Sir Julian Huxley Lecture 2015
Sir Julian Huxley Lecture: Island time and the interplay between ecology & evolution in species diversification
The Systematics Association
18:00 Wednesday 14th October 2015
Research on the dynamics of biodiversity has progressed tremendously over recent years, though in two separate directions - ecological, to determine change over space at a given time, and evolutionary, to understand change over time. Integration of these approaches has remained elusive.
Archipelagoes with a known geological chronology provide an opportunity to study ecological interactions over evolutionary time. In this presentation I will focus on the Hawaiian archipelago and summarize the development of ecological, and evolutionary research; I emphasize spiders because they have attributes allowing analysis of ecological affinities in concert with diversification. Within this framework, I highlight recent insights from the island chronosequence, in particular the importance of (1) fusion and fission in fostering diversification; (2) variability upon which selection can act; and (3) selection and genetic drift in generating diversity. Insights into biodiversity dynamics at the nexus of ecology and evolution are now achievable by integrating new tools, in particular ecological metrics (interaction networks, maximum entropy inference) across the chronosequence to uncover community dynamics; and genomic tools to understand contemporaneous microevolutionary change. This work promises key insights into biodiversity dynamics by showing not only how diversity has been shaped in the past, but also how it will be expected to accommodate change in the future.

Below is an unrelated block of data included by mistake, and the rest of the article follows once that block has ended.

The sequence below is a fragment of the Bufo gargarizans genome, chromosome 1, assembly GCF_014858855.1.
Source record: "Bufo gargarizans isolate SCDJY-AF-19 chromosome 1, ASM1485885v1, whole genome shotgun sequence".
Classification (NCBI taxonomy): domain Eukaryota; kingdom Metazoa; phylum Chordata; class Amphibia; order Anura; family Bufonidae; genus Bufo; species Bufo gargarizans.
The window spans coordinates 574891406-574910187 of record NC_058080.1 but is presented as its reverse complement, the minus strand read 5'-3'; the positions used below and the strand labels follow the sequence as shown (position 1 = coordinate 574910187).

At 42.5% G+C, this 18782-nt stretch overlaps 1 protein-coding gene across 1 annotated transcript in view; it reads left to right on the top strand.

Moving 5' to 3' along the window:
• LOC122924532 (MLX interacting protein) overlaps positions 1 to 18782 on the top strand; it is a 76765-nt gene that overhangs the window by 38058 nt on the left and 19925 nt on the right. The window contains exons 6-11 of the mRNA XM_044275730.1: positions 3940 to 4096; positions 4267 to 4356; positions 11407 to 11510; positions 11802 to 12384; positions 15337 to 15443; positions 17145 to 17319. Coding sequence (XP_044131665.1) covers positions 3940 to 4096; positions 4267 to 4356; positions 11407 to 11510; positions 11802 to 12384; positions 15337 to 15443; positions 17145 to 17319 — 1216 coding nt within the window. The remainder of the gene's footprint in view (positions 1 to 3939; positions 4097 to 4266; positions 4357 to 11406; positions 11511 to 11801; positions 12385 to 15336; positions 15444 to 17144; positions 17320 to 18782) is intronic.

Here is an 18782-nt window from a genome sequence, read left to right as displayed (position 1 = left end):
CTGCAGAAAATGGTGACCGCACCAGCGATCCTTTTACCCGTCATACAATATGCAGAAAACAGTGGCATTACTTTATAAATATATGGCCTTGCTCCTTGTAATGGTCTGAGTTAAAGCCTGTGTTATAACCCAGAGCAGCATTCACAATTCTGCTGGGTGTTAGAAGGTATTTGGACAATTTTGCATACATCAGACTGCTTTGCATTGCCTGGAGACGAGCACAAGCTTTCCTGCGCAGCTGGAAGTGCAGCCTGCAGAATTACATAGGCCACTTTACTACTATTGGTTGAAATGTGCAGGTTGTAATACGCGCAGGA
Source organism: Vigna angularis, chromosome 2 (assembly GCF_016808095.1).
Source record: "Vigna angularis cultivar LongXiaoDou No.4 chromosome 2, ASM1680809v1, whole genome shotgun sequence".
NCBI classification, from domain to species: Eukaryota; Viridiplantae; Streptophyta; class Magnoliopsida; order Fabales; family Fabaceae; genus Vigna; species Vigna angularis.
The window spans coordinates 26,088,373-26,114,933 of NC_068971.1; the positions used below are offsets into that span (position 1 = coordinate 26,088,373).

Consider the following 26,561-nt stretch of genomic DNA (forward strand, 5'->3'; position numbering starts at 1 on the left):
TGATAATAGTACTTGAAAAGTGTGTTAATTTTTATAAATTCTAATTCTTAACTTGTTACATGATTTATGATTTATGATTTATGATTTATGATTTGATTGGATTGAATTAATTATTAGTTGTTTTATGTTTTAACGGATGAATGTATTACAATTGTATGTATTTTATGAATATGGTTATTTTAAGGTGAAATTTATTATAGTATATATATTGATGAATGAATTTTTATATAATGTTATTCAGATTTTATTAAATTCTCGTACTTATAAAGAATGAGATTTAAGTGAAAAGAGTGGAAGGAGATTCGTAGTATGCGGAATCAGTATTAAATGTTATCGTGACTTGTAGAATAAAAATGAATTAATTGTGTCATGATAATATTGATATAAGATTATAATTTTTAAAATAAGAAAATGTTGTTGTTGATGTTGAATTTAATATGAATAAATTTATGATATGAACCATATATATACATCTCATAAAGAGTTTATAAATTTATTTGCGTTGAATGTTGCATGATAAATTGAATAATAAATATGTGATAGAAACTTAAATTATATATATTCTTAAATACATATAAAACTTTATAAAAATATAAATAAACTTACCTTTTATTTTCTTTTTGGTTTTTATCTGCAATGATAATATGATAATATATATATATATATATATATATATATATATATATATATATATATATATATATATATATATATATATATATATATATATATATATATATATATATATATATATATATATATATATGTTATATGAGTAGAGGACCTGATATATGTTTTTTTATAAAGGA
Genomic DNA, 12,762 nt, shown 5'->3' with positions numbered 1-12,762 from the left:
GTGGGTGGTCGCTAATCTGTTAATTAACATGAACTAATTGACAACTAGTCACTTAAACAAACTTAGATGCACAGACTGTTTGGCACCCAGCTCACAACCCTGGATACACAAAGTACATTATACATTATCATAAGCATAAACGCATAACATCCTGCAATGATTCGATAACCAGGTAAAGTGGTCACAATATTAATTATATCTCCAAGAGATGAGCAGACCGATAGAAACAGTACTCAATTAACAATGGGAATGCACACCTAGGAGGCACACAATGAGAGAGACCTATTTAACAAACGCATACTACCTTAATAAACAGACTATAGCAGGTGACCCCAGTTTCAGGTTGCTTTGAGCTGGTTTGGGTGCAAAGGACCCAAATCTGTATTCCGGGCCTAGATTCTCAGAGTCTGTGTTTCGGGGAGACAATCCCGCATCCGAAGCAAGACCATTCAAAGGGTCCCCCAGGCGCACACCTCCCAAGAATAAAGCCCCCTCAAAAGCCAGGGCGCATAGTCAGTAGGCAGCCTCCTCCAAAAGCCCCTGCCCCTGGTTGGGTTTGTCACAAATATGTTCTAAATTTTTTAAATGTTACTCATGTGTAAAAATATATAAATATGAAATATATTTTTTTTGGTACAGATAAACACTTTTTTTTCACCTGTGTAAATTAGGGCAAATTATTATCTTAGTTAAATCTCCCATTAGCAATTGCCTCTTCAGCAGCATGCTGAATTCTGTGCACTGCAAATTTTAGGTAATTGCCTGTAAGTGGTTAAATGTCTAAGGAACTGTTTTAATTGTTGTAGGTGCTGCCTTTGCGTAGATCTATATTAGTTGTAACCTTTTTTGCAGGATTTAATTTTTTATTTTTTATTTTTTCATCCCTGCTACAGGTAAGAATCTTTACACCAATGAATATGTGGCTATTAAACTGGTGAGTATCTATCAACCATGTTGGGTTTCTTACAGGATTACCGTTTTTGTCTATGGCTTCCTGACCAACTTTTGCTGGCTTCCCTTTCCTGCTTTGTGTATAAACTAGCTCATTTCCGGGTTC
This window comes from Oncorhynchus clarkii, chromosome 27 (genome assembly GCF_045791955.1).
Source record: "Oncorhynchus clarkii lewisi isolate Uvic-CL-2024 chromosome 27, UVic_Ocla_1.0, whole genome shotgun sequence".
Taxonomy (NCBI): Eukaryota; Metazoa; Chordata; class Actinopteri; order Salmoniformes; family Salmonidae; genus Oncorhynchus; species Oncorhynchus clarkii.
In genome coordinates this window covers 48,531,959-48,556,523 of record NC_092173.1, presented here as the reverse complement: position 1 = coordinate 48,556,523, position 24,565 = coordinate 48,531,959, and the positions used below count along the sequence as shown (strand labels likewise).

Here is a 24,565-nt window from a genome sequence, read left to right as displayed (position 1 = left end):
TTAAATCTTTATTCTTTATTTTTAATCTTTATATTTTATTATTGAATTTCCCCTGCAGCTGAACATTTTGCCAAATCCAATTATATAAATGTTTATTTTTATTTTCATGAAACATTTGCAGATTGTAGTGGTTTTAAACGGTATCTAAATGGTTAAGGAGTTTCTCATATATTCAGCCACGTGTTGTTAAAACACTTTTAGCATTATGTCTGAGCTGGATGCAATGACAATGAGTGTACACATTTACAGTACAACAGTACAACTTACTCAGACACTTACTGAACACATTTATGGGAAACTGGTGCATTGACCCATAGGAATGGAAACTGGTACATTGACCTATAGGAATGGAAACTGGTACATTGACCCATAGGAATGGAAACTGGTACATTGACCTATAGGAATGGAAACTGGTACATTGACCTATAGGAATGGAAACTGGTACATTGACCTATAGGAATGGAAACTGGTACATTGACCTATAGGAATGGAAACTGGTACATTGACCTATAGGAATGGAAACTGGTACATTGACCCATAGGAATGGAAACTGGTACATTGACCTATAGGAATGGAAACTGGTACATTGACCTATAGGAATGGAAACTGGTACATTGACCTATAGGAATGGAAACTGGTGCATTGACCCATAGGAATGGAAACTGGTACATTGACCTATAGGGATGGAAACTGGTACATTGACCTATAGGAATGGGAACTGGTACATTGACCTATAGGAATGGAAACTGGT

Professor Rosemary G. Gillespie, Professor & Schlinger Chair in Systematic Entomology, University of California Berkeley, USA.
This meeting is free and open to all. Registration is not necessary. A wine reception will follow. Image © The Systematics Association